# What is factorial notation?

Certain patterns occur often when applying the multiplication principle. As we saw in Example 2, the factors that result from choices are often the same. In this case, we can use exponents to abbreviate the product:

You may see the factors written with exponents instead of factors so it is important to recognize that they are the same.

Another pattern that results from the multiplication principle can be written using factorial notation. Suppose a production line requires six workers to carry out six different jobs. Each worker can only do one job at a time. Once a worker is selected for a job, the other jobs must be carried out by the remaining workers. To find the number of ways we can assign workers to jobs, calculate the product

The number of ways to make each choice drops by one in each factor since each worker can only do one job. In effect, we can’t choose the same worker twice. This is often indicated by saying that we want to assign workers without repetition.

This type of product occurs so often that it is assigned its own symbol.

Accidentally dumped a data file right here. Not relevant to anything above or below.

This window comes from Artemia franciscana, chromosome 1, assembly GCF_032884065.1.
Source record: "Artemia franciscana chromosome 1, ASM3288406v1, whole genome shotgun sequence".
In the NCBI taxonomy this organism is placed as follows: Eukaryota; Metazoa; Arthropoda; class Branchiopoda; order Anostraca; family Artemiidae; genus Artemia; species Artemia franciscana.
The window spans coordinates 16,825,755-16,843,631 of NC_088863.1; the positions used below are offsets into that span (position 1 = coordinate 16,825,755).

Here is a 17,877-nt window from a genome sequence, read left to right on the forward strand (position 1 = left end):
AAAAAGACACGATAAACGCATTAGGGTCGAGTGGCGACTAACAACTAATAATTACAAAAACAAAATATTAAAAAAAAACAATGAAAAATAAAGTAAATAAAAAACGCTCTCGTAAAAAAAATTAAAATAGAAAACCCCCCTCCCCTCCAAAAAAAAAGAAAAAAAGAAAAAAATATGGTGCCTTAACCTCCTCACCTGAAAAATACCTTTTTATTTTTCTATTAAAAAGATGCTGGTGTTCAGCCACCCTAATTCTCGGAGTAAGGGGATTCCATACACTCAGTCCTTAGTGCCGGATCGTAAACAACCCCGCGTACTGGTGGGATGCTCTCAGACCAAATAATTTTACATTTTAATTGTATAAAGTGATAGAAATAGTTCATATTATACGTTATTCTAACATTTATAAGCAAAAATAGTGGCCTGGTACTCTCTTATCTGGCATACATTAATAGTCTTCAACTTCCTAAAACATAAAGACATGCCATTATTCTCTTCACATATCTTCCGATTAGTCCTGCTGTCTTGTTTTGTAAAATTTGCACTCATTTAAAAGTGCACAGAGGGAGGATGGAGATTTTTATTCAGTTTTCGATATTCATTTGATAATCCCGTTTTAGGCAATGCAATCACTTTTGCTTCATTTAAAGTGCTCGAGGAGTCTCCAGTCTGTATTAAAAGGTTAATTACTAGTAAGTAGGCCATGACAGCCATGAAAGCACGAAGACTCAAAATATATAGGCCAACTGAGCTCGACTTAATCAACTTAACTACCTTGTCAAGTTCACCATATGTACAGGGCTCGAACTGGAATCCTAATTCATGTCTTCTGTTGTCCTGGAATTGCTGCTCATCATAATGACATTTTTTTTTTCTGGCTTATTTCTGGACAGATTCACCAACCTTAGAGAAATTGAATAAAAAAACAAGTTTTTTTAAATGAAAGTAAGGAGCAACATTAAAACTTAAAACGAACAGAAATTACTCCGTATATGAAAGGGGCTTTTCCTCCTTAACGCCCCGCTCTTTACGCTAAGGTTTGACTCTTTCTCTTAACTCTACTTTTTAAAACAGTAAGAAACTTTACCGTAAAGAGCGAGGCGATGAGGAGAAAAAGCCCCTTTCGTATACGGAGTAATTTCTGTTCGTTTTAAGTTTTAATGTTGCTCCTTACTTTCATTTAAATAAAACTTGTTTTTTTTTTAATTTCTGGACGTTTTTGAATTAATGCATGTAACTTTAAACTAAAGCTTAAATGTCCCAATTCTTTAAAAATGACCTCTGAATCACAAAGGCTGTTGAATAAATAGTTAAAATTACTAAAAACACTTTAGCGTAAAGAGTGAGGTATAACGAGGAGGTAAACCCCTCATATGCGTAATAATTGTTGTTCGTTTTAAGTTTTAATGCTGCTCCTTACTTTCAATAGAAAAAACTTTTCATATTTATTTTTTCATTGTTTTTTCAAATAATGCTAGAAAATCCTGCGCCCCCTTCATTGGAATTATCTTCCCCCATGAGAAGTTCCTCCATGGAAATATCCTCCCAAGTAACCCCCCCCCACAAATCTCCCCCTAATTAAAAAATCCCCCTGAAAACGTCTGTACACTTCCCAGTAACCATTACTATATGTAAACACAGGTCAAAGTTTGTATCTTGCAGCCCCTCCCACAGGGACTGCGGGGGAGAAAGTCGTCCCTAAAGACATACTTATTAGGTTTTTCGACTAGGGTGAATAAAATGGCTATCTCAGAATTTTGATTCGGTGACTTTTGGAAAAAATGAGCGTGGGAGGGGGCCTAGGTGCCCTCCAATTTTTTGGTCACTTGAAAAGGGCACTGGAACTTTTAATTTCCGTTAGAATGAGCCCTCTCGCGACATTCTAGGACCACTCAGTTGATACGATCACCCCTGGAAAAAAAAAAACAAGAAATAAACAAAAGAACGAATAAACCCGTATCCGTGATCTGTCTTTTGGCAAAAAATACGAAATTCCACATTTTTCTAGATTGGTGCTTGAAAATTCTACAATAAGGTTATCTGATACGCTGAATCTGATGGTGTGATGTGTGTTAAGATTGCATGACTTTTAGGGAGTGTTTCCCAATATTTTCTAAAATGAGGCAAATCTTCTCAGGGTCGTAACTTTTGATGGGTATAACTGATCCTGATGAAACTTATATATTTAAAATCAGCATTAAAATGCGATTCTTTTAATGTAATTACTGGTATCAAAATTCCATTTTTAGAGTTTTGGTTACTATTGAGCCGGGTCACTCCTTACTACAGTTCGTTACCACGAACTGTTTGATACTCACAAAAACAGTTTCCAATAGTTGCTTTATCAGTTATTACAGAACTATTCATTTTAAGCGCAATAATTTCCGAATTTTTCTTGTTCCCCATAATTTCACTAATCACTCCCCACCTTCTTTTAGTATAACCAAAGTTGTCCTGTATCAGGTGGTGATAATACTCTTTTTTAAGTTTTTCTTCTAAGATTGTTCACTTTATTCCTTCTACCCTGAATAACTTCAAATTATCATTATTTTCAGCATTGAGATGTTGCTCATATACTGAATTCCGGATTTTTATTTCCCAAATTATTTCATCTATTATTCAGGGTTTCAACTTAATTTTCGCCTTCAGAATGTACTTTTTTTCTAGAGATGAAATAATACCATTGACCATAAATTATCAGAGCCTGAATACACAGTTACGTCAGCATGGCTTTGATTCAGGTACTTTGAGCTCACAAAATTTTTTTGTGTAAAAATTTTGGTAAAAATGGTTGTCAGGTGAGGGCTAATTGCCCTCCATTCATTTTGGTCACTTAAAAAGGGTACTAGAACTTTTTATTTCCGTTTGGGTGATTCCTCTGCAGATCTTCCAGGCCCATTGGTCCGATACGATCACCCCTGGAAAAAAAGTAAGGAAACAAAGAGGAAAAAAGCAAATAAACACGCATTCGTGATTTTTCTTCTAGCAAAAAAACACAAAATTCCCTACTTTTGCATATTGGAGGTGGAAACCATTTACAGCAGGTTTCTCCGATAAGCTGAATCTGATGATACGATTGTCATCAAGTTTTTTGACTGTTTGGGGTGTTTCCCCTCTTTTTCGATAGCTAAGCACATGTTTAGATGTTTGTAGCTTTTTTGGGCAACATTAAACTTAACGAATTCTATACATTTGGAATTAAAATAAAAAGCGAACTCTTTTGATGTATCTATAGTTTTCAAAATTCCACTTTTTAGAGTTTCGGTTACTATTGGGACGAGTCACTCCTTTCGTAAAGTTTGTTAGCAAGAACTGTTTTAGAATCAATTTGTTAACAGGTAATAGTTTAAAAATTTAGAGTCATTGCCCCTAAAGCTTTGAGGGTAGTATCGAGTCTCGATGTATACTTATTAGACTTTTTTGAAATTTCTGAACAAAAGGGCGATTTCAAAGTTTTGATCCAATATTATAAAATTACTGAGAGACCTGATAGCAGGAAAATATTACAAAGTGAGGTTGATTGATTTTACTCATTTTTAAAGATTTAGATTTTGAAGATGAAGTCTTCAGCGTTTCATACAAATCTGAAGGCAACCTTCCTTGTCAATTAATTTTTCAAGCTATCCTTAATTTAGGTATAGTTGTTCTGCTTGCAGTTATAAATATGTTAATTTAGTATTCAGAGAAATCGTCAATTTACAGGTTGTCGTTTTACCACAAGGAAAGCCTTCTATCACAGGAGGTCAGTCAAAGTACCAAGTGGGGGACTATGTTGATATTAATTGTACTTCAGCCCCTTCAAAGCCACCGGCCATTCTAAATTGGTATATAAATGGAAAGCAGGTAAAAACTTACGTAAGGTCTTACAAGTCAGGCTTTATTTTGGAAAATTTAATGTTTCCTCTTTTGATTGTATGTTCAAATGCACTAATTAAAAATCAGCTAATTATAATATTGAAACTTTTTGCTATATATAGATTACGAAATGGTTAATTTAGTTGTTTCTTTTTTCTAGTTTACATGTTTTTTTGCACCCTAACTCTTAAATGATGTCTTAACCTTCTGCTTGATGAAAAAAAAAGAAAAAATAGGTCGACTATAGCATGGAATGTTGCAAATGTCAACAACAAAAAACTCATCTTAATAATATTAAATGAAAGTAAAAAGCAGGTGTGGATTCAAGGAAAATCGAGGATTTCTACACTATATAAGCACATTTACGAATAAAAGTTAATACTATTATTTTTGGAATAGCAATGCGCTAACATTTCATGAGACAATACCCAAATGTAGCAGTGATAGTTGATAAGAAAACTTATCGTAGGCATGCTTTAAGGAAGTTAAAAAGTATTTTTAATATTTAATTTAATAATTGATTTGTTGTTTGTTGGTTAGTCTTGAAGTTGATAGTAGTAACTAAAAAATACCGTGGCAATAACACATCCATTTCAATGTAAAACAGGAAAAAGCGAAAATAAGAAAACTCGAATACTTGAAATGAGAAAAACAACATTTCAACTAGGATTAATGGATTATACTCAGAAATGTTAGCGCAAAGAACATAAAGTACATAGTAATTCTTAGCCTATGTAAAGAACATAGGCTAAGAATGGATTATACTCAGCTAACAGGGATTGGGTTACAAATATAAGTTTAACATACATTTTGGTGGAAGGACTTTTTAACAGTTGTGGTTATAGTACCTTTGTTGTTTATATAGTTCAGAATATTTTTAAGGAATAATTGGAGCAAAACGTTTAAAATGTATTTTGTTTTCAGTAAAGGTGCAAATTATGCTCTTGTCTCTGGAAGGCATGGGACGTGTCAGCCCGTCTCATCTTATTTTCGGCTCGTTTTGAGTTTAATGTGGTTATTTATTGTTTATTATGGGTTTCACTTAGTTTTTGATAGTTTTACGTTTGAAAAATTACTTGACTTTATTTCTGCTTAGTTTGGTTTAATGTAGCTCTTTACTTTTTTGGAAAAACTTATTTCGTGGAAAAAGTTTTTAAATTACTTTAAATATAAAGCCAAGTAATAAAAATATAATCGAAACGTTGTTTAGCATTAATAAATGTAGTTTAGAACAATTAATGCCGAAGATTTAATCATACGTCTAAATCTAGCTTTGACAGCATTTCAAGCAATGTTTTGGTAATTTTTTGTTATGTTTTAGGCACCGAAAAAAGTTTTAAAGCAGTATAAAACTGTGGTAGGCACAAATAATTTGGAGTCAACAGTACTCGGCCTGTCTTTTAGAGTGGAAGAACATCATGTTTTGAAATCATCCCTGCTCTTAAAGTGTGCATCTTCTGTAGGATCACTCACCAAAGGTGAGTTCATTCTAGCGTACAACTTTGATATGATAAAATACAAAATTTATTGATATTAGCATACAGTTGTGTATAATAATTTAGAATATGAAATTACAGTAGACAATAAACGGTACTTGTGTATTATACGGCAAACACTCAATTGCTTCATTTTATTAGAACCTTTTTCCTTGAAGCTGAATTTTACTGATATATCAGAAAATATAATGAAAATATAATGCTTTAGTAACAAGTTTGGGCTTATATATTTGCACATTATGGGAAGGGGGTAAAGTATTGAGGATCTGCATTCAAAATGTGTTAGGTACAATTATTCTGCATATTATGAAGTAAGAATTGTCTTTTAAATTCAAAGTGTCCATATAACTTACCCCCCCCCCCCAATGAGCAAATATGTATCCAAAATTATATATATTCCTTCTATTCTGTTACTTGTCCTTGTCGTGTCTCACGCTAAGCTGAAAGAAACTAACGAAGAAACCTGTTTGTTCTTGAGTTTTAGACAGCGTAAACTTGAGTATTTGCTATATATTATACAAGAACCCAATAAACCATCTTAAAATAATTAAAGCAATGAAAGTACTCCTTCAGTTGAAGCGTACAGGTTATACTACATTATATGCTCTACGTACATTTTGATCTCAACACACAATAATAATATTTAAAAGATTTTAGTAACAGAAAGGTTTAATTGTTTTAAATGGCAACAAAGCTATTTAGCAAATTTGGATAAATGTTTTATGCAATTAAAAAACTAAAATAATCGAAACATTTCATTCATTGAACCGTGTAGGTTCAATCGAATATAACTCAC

### Factorial Notation

For any positive integer *n*,

*n*! = *n* (*n*-1) (*n*-2) … 3 · 2 · 1

The value of 0! is defined to be 1.

When we read an expression with factorial notation, a symbol like *n*! is read “*n* factorial”.

### Example 3 Use Factorial Notation

Compute the value of each expression involving factorial notation.

a. 6!

**Solution** Use the formula above to get

6! = 6 · 5 · 4 · 3 · 2 · 1

b. 9!

**Solution** It is tedious to multiply the factors out for larger numbers. Instead, use a calculator’s factorial command to find the product. On a TI graphing calculator, start by typing 9. Then press . Choosing 4 inserts the factorial symbol ! from the PRB menu. The value is displayed on the screen.

**Solution** It is not practical to multiply all of the factors in the numerator and denominator. In addition, each of the factors in the fraction may not be calculated individually. If we try to do this the calculator will return an overflow error. Instead, write down some of the factor to see if any patterns emerge:

Every factor in the denominator is also in the numerator. These factors may be reduced to give